Fire, Rubus and Geranium

By Bill Kleiman

In a closed canopy oak woods we have been doing annual fire for a long time.  The Rubus allegheniensis, common blackberry is slowly fading in stature and density, while the wild geranium, G maculatum, has become abundant.   This is what I think I see.  I don’t have data to prove it.

The invasive honeysuckle shrubs in this woods also keep re-sprouting after our fires.  Those plants are still there, but smaller in size, and not big enough to flower and then seed.

The fires top kill the woody stems of the briars which yields more sunlight to the herbaceous plants of geraniums, and other forbs, sedges and grasses.

About Grassland Restoration Network blog

Bill Kleiman publishes this blog. Bill's daytime job is manager of Nachusa Grasslands. We are looking for guest authors on various topics of grassland habitat restoration. Contact me with your ideas or drafts.
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9 Responses to Fire, Rubus and Geranium

  1. margy stewart says:


  2. Henry Eilers says:

    2 questions: apparently deer do not graze down the Geranium?? It’s a huge problem for us.
    b. Since you at Nachusa have a great deal of experience with seed processing and storage: we have lot of diverse prairie seed for a site that may not be ready until May. The seed is stored in a partially open shed. Will it get sufficient cold-moist stratification ? Can we hold it until that late date? (Mold)??

    • Seed left in winter storage will likely do well if planted early spring. Earlier the better. Early May better than late May. We don’t moist stratify as that can be work at large scale. If you do stratify don’t let it mold. Use a walk in fridge or some such temp control. If the seed is moist it may go through a seeder poorly.

      • Henry Eilers says:

        Thanks for answers

      • James McGee says:

        In a shed, the seed might be exposed to too much cold. When seed falls on the ground, it typically gets insulation from snow which prevents exposure to the very cold winter air. At ground level under snow, the temperature might only reach 15 to 10 degrees F while the seed would be exposed to much lower temperatures in an uninsulated shed.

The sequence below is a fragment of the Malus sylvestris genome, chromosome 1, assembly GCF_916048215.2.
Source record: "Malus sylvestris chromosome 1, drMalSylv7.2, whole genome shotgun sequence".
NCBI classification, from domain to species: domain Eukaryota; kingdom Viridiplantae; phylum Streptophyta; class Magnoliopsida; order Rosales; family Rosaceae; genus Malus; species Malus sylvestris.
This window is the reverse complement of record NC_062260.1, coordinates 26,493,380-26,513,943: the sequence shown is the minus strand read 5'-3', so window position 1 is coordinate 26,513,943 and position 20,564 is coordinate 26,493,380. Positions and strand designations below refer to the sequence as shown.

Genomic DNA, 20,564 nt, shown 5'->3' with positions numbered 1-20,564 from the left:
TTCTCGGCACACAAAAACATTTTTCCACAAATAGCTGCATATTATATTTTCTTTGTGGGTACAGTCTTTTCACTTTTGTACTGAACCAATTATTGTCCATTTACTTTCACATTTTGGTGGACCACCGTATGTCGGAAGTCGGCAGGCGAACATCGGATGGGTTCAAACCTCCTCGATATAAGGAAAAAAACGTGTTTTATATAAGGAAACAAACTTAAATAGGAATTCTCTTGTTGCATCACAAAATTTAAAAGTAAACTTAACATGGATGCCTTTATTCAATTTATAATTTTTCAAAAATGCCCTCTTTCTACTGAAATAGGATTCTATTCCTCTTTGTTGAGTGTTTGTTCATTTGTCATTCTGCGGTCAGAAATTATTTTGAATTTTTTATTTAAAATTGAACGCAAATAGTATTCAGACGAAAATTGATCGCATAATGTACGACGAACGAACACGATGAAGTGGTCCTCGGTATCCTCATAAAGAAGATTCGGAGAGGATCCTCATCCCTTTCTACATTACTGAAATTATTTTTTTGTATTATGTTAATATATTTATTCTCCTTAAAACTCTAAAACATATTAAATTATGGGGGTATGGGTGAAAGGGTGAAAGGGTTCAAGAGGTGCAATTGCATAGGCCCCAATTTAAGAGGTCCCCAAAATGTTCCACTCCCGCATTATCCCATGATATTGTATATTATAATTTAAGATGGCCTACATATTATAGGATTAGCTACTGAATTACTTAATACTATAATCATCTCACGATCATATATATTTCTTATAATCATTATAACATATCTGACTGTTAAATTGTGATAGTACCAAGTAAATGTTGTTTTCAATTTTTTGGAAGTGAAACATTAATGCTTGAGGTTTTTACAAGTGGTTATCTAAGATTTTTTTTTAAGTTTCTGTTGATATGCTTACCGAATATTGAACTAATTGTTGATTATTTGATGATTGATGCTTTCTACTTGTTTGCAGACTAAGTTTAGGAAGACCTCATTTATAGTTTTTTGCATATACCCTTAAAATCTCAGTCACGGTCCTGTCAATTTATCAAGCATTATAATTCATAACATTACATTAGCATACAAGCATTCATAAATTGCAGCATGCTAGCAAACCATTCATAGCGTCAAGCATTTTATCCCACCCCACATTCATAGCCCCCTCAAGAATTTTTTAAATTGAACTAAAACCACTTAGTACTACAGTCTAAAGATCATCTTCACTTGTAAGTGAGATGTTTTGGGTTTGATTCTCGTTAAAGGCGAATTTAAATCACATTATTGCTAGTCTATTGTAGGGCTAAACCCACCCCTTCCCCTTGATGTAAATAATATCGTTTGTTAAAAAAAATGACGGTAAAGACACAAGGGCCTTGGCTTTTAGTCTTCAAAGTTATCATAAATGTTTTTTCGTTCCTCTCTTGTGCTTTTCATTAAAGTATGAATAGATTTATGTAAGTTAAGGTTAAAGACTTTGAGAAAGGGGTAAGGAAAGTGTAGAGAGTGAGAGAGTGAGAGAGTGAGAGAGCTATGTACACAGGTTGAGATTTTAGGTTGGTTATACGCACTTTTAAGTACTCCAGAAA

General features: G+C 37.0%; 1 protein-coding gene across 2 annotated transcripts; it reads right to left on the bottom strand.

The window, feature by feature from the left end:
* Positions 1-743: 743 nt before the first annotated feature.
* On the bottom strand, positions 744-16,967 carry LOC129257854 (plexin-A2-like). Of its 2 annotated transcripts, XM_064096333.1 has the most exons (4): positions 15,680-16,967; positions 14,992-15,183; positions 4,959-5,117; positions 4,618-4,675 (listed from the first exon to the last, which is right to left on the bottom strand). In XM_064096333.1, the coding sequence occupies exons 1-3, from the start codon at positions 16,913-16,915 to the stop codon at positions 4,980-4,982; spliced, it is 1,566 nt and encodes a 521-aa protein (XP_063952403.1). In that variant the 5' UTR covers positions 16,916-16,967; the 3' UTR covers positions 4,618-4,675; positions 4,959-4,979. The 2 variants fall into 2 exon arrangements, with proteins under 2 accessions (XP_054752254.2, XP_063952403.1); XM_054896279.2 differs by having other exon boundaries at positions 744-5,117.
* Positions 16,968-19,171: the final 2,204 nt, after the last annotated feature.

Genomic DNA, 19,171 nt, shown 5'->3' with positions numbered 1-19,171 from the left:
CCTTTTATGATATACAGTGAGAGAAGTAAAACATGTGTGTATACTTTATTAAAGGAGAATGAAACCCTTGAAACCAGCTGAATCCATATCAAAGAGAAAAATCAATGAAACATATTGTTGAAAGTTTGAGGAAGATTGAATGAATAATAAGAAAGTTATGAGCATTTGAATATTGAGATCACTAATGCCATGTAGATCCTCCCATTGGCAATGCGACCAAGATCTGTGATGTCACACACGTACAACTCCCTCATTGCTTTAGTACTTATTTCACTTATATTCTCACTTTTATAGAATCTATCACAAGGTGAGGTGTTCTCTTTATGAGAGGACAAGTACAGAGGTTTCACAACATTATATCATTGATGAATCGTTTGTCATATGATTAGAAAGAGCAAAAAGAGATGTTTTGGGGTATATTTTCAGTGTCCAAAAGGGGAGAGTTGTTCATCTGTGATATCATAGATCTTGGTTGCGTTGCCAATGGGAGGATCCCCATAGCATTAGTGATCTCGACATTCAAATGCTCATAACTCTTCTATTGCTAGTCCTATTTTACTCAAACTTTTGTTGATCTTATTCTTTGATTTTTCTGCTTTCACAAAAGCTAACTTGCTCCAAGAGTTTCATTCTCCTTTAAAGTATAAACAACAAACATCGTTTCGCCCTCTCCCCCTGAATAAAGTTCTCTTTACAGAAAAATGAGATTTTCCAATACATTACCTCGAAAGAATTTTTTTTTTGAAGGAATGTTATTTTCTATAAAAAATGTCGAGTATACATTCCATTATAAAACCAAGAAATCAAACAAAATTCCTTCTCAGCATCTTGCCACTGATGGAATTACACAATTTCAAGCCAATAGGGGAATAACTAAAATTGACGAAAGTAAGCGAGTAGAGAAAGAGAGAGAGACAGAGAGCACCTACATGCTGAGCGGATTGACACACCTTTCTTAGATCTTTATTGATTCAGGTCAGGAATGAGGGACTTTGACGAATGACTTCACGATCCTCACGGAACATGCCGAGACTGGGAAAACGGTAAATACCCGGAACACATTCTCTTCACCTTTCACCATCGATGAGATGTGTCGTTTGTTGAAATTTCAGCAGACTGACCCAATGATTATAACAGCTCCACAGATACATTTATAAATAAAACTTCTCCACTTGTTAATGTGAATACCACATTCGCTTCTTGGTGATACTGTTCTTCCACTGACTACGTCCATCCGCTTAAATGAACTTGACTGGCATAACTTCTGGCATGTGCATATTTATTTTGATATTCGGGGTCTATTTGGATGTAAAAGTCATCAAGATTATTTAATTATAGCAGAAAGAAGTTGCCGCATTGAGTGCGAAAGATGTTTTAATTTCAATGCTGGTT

In contrast to the above, I’ve been told certain seed (Baptisia) does better when put in the freezer because this kill the weevils (Spring Valley Nature Center Staff). Although, I have not tried it myself.

  3. We have deer and browse but hunting too. We don’t have deer enclosures to state with data. My sense is deer population not too high.

  4. Paul says:

    I have been doing burns in my woods since I purchased my property four years ago, the property had never been burned prior, but some management had been done previously so there was no mature honeysuckle; but there was a lot of gooseberry and prickly ash. I have hand treated the prickly ash and gooseberry in most areas as well as targeting any other invasive, then use fire as a follow-up in some of those areas. In areas where I have done fall burns I have seen good response in slowing the return of gooseberry, which has resulted in an excellent return of spring ephemerals and wild geranium in those areas where the gooseberry was suppressing it (equivalent to your photo in plant density). In areas where I did spring burns, I saw a comparable response in most places, however, two years ago, I did my final burn too late and plants must have just been starting to pop and saw a marked decrease in wild geranium and spring ephemerals over the previous year. This year the wild geranium density was still less then half of the neighboring plot, as was spring ephemerals. Burn quality also plays a big role, which is to be expected. my best burns saw a much stronger response on garlic mustard regrowth, blackberry and gooseberry regrowth.

  5. James McGee says:

    Raspberries fruit on second year wood. Annual burning would be expected to prevent fruit production which would eliminate raspberries over time by attrition. Geraniums are excellent at spreading by seed which is likely why they have become so abundant. Over time species that compete by spreading vegetatively, like Pennsylvania sedge, should reduce the abundance of geraniums to a more natural level.

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